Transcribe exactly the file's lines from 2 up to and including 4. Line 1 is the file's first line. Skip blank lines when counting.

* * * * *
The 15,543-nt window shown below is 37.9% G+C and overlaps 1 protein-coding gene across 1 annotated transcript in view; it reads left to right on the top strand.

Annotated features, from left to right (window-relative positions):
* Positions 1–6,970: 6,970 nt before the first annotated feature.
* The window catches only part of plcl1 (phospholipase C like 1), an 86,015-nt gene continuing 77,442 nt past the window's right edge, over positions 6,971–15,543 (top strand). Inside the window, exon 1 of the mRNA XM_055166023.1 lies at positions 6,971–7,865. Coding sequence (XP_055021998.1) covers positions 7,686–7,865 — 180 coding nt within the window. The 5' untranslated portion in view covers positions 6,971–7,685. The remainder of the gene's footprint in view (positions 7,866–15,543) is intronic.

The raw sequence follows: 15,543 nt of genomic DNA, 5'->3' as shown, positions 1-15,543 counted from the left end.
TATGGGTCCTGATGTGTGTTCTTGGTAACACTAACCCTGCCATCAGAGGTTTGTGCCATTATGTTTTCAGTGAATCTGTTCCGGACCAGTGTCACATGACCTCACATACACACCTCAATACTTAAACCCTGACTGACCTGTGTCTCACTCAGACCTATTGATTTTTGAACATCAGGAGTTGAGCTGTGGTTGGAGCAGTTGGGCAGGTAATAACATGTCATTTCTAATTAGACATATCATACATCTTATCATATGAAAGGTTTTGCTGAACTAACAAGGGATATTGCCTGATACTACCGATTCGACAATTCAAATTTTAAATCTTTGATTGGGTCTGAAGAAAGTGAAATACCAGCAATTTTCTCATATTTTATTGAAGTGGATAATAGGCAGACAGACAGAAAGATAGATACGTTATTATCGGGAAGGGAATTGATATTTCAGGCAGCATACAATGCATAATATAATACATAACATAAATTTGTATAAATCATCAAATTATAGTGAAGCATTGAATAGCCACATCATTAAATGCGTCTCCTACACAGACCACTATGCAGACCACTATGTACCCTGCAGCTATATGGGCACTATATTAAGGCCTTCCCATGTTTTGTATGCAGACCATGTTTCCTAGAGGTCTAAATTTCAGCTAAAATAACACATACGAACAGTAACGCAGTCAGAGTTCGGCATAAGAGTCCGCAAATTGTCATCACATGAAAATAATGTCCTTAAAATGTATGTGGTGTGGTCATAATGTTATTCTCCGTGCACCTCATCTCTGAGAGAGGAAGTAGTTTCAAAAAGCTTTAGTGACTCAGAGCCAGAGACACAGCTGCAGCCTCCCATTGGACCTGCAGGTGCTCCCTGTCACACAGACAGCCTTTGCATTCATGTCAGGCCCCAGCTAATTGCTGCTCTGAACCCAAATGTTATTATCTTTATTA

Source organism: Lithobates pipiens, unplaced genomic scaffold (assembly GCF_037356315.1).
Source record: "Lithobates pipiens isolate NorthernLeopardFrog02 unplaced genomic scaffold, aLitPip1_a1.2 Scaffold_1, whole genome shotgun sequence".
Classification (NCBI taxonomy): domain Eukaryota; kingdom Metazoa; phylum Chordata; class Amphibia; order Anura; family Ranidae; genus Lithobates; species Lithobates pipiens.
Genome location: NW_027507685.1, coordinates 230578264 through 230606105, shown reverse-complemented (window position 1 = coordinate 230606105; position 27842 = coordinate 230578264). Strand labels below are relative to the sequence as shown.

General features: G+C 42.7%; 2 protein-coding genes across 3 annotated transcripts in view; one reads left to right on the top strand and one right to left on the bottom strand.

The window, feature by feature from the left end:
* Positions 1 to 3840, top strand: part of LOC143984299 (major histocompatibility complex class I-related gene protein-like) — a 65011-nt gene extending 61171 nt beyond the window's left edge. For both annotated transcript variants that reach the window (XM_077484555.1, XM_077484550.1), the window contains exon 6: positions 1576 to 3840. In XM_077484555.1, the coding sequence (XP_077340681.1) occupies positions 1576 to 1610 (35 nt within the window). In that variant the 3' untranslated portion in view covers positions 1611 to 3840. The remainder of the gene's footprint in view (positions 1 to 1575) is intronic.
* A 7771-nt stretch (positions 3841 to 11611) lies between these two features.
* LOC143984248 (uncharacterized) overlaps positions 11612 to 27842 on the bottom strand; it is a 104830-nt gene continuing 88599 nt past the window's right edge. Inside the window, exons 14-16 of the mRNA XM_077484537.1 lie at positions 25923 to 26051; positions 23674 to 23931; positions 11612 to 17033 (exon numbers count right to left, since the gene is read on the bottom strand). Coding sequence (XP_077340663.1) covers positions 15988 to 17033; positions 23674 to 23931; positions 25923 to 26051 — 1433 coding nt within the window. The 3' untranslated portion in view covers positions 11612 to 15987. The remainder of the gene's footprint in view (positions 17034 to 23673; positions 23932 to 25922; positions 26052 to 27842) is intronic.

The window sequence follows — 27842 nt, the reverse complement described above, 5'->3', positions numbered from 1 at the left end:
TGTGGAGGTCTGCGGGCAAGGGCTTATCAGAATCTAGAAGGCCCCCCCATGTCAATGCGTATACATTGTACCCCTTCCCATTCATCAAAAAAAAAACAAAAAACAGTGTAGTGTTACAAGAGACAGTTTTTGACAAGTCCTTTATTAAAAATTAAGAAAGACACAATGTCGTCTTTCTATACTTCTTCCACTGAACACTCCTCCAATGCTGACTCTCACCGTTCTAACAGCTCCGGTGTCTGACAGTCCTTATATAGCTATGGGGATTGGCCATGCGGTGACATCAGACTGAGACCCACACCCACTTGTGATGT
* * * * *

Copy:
Annotated features, from left to right (window-relative positions):
* Positions 1–6,970: 6,970 nt before the first annotated feature.
* The window catches only part of plcl1 (phospholipase C like 1), an 86,015-nt gene continuing 77,442 nt past the window's right edge, over positions 6,971–15,543 (top strand). Inside the window, exon 1 of the mRNA XM_055166023.1 lies at positions 6,971–7,865. Coding sequence (XP_055021998.1) covers positions 7,686–7,865 — 180 coding nt within the window. The 5' untranslated portion in view covers positions 6,971–7,685. The remainder of the gene's footprint in view (positions 7,866–15,543) is intronic.